The next significant variant was the Mk III which featured the 1,375 hp (1,205 kW) Bristol Hercules III or XI engine and a four-gun tail turret, instead of two-gun. A total of 1,519 Mk IIIs were built and became mainstays of Bomber Command through 1941. The 220 Mk IV Wellingtons used the 1,200 hp (895 kW) Pratt & Whitney Twin Wasp engine and were flown by two Polish squadrons.

There followed a number a experimental and conversion variants:

  • Mk V Three were built, designed for pressurised, high-altitude operations using turbocharged Hercules VIII engines.
  • Mk VI Pressurised with a long wingspan and 1,600 hp (1,190 kW) Merlin R6SM engines, 63 were produced and were operated by 109 Squadron and as Gee radio navigation trainers.
  • Mk VII Single aircraft, built as a test-bed for the 40 mm Vickers S machine gun turret.
  • Mk VIII Mk IC conversion for Coastal Command service. Roles included reconnaissance, anti-submarine and anti-shipping attack. Included the D.W.1 which was equipped with degaussing hoops for detonating floating magnetic mines.
  • Mk IX Mk IC conversion for troop transport.

The most widely produced variant was the Mk X of which 3,804 were built. It was similar to the Mk III except for the 1,675 hp (1,250 kW) Hercules VI or XVI powerplant and a fuselage structure of light alloy, instead of steel. The Mk X was the basis for a number of Coastal Command conversions; the Mk XII was a maritime version armed with torpedoes and with a chin radome housing the ASV Mk III radar - in the nose it had only one machinegun. The Mk XI and Mk XIII were another maritime variants with an ordinary nose turret and mast radar ASV Mk II instead of chin radome; these variants had no waist guns. The Mk XIV restored the radome and added rocket rails to the wings.

Finally there was the Mk XV and Mk XVI which were unarmed conversions of the Mk IC for transport service. Two trainer models were also built or converted; the T.10 and the T.19, the latter for navigation training. The Wellington remained in use as a trainer until 1953.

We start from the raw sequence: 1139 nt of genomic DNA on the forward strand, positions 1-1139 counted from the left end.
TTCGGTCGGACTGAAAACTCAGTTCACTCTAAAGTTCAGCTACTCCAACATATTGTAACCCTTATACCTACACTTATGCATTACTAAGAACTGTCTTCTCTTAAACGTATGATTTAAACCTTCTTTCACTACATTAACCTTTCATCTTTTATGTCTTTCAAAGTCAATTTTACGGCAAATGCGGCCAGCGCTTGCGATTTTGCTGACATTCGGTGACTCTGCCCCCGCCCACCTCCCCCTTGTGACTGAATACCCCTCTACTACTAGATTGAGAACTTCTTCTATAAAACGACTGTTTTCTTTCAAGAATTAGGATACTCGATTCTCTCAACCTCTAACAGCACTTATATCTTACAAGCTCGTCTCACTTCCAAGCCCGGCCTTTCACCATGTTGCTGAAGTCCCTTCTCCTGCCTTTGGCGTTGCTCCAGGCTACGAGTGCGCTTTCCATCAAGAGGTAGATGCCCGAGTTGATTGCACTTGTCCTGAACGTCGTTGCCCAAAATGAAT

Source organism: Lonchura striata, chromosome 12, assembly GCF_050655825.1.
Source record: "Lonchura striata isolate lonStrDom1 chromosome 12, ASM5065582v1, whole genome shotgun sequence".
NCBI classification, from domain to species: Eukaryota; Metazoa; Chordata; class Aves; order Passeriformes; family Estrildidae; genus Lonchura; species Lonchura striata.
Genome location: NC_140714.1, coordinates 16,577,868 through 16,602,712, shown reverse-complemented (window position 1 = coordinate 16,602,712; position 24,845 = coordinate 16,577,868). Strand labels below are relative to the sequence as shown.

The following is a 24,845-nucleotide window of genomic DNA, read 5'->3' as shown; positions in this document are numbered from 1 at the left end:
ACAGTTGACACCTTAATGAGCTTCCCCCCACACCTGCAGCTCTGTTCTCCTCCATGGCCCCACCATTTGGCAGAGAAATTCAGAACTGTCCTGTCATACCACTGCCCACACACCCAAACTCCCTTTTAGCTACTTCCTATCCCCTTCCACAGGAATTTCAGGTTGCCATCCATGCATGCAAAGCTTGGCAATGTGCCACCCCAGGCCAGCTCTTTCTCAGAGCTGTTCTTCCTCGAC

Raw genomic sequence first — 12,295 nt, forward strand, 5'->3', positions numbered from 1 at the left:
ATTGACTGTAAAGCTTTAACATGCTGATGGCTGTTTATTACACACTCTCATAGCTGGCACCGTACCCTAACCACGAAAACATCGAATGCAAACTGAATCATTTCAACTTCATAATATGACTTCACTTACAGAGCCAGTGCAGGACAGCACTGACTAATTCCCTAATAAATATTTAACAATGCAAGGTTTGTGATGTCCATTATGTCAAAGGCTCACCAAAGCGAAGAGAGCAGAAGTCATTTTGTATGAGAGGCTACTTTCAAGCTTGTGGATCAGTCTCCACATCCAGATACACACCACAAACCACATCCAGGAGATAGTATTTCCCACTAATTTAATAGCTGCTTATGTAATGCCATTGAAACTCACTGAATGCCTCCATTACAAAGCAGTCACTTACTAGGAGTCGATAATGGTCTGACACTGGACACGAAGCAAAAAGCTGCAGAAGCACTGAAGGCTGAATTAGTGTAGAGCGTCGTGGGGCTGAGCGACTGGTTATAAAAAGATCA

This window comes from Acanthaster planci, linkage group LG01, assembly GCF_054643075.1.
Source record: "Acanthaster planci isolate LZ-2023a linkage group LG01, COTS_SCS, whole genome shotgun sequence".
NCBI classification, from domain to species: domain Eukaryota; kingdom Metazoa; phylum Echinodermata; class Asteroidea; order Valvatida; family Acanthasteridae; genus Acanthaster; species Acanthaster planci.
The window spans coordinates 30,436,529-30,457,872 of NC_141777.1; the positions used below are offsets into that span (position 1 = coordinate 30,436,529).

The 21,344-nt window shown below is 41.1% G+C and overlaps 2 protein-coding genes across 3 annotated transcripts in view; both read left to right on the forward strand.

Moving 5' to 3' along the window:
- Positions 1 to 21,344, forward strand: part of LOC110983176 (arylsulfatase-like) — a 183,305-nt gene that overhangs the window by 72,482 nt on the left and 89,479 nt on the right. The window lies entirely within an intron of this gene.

While the Wellington was superseded in the European Theatre, it remained in operational service for much of the war in the Middle East and Far East theatres. It was particularly effective in North Africa, where it could fly faster than most of the Italian fighter aircraft, and carried a heavier bomb load than the Italians.

The number of Wellingtons built totalled 11,461 of all versions.


Specifications (Wellington Mk IC)

General characteristics

  • Crew: six
  • Length: 64 ft 7 in (19.68 m)
  • Wingspan: 86 ft 2 in (26.26 m)
  • Height: 17 ft 6 in (5.33 m)
  • Wing area: 750 ft² (69.7 m²)
  • Empty: 18,556 lb (8,417 kg)
  • Loaded: lb ( kg)
  • Maximum takeoff: 25,800 lb (11,703 kg)
  • Powerplant: 2x Bristol Pegasus Mk I radials, 1,050 hp (780 kW) each


  • Maximum speed: 235 mph (410 km/h)
  • Range: 2,200 miles (3,540 km)
  • Service ceiling: 22,000 ft (6,710 m)
  • Rate of climb: 1,050 ft/min (320 m/min)
  • Wing loading: 34 lb/ft² (168 kg/m²)
  • Power/mass: hp/lb ( kW/kg)


  • 8x .303 Browning machine guns:
    • 2 in nose turret
    • 4 in tail turret
    • 2 in waist positions
  • 4,500 lb (2,041 kg) bombs

Related content

Related development: None

Comparable aircraft: Armstrong Whitworth Whitley - Handley Page Hampden

Designation sequence:

See also

External link